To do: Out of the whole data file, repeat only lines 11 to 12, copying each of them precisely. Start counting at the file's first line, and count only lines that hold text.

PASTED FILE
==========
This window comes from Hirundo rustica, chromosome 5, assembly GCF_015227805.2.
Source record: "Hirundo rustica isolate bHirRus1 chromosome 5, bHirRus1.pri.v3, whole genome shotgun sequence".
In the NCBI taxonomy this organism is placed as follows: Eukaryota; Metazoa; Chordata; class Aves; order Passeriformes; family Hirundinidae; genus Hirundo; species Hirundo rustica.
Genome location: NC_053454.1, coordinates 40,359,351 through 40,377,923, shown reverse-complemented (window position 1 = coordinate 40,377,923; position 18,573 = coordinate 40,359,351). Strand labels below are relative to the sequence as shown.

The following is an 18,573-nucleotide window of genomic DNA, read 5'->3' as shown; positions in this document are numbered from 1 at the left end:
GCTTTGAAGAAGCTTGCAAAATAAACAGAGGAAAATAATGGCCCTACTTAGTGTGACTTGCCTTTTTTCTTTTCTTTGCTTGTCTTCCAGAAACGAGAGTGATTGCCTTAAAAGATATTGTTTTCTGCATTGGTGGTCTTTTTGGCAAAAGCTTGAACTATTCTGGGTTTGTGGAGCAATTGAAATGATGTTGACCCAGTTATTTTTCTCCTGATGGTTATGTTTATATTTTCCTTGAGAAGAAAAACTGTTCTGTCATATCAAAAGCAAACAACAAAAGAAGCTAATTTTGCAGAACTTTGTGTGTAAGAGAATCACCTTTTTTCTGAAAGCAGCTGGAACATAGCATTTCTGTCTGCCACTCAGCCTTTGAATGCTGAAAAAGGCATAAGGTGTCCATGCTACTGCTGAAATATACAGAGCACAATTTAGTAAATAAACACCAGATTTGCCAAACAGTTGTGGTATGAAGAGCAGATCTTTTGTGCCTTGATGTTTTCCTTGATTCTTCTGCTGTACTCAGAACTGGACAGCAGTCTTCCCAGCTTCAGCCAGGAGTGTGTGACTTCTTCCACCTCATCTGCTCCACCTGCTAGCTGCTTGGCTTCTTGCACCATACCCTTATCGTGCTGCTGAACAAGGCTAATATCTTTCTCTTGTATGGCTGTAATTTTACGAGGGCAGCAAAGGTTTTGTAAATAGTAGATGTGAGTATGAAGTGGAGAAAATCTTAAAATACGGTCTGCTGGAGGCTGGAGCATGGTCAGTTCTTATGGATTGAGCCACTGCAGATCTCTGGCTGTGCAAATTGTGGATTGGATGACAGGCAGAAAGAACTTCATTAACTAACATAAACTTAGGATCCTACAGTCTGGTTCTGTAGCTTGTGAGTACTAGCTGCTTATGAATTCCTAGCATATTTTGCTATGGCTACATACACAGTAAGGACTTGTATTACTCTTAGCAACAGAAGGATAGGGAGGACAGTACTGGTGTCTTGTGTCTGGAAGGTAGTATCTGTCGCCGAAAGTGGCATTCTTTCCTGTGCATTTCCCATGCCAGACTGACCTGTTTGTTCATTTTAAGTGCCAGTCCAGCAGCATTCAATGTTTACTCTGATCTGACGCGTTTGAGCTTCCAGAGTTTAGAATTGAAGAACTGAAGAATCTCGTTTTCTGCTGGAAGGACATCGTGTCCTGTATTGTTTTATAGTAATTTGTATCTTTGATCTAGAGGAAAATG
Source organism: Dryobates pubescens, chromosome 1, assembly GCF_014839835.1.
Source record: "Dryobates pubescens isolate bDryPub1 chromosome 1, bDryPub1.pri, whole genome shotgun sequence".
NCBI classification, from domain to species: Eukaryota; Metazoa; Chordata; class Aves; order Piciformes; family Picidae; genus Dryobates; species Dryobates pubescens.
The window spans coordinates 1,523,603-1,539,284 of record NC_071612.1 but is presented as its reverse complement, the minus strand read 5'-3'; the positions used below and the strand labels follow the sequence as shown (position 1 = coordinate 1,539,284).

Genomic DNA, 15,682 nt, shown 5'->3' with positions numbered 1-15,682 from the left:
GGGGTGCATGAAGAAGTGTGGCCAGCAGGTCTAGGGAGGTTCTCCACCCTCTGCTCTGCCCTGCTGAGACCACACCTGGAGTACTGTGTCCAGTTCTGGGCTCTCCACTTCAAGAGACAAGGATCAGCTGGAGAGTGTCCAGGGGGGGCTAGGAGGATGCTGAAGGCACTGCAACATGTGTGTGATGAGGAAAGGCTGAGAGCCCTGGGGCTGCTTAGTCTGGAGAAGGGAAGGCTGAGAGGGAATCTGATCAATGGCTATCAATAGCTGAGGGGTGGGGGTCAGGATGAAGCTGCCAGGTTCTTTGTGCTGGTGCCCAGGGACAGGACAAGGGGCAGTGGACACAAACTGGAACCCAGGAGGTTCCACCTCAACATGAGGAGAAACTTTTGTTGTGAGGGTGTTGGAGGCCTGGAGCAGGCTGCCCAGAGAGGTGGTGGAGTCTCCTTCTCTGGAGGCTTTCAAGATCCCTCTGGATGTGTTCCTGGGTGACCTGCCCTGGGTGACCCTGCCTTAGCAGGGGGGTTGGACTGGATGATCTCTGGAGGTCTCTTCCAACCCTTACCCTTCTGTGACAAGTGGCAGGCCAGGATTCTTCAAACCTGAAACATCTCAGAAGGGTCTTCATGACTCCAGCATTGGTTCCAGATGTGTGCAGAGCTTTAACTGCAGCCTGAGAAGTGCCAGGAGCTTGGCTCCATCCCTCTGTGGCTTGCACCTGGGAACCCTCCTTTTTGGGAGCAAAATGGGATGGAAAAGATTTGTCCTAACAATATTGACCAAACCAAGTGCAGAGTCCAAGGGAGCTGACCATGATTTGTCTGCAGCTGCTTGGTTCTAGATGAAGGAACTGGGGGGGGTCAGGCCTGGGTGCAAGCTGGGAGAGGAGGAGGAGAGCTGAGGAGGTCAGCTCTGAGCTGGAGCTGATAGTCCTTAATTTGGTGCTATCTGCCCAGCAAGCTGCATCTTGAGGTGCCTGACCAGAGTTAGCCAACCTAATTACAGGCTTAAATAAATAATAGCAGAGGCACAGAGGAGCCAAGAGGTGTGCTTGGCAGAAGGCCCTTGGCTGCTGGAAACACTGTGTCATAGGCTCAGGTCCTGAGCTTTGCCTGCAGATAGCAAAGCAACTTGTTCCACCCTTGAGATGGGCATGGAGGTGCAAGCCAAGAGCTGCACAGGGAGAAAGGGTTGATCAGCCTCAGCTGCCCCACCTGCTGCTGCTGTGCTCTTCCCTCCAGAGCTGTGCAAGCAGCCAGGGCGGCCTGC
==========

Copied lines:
Genomic DNA, 15,682 nt, shown 5'->3' with positions numbered 1-15,682 from the left:
GGGGTGCATGAAGAAGTGTGGCCAGCAGGTCTAGGGAGGTTCTCCACCCTCTGCTCTGCCCTGCTGAGACCACACCTGGAGTACTGTGTCCAGTTCTGGGCTCTCCACTTCAAGAGACAAGGATCAGCTGGAGAGTGTCCAGGGGGGGCTAGGAGGATGCTGAAGGCACTGCAACATGTGTGTGATGAGGAAAGGCTGAGAGCCCTGGGGCTGCTTAGTCTGGAGAAGGGAAGGCTGAGAGGGAATCTGATCAATGGCTATCAATAGCTGAGGGGTGGGGGTCAGGATGAAGCTGCCAGGTTCTTTGTGCTGGTGCCCAGGGACAGGACAAGGGGCAGTGGACACAAACTGGAACCCAGGAGGTTCCACCTCAACATGAGGAGAAACTTTTGTTGTGAGGGTGTTGGAGGCCTGGAGCAGGCTGCCCAGAGAGGTGGTGGAGTCTCCTTCTCTGGAGGCTTTCAAGATCCCTCTGGATGTGTTCCTGGGTGACCTGCCCTGGGTGACCCTGCCTTAGCAGGGGGGTTGGACTGGATGATCTCTGGAGGTCTCTTCCAACCCTTACCCTTCTGTGACAAGTGGCAGGCCAGGATTCTTCAAACCTGAAACATCTCAGAAGGGTCTTCATGACTCCAGCATTGGTTCCAGATGTGTGCAGAGCTTTAACTGCAGCCTGAGAAGTGCCAGGAGCTTGGCTCCATCCCTCTGTGGCTTGCACCTGGGAACCCTCCTTTTTGGGAGCAAAATGGGATGGAAAAGATTTGTCCTAACAATATTGACCAAACCAAGTGCAGAGTCCAAGGGAGCTGACCATGATTTGTCTGCAGCTGCTTGGTTCTAGATGAAGGAACTGGGGGGGGTCAGGCCTGGGTGCAAGCTGGGAGAGGAGGAGGAGAGCTGAGGAGGTCAGCTCTGAGCTGGAGCTGATAGTCCTTAATTTGGTGCTATCTGCCCAGCAAGCTGCATCTTGAGGTGCCTGACCAGAGTTAGCCAACCTAATTACAGGCTTAAATAAATAATAGCAGAGGCACAGAGGAGCCAAGAGGTGTGCTTGGCAGAAGGCCCTTGGCTGCTGGAAACACTGTGTCATAGGCTCAGGTCCTGAGCTTTGCCTGCAGATAGCAAAGCAACTTGTTCCACCCTTGAGATGGGCATGGAGGTGCAAGCCAAGAGCTGCACAGGGAGAAAGGGTTGATCAGCCTCAGCTGCCCCACCTGCTGCTGCTGTGCTCTTCCCTCCAGAGCTGTGCAAGCAGCCAGGGCGGCCTGC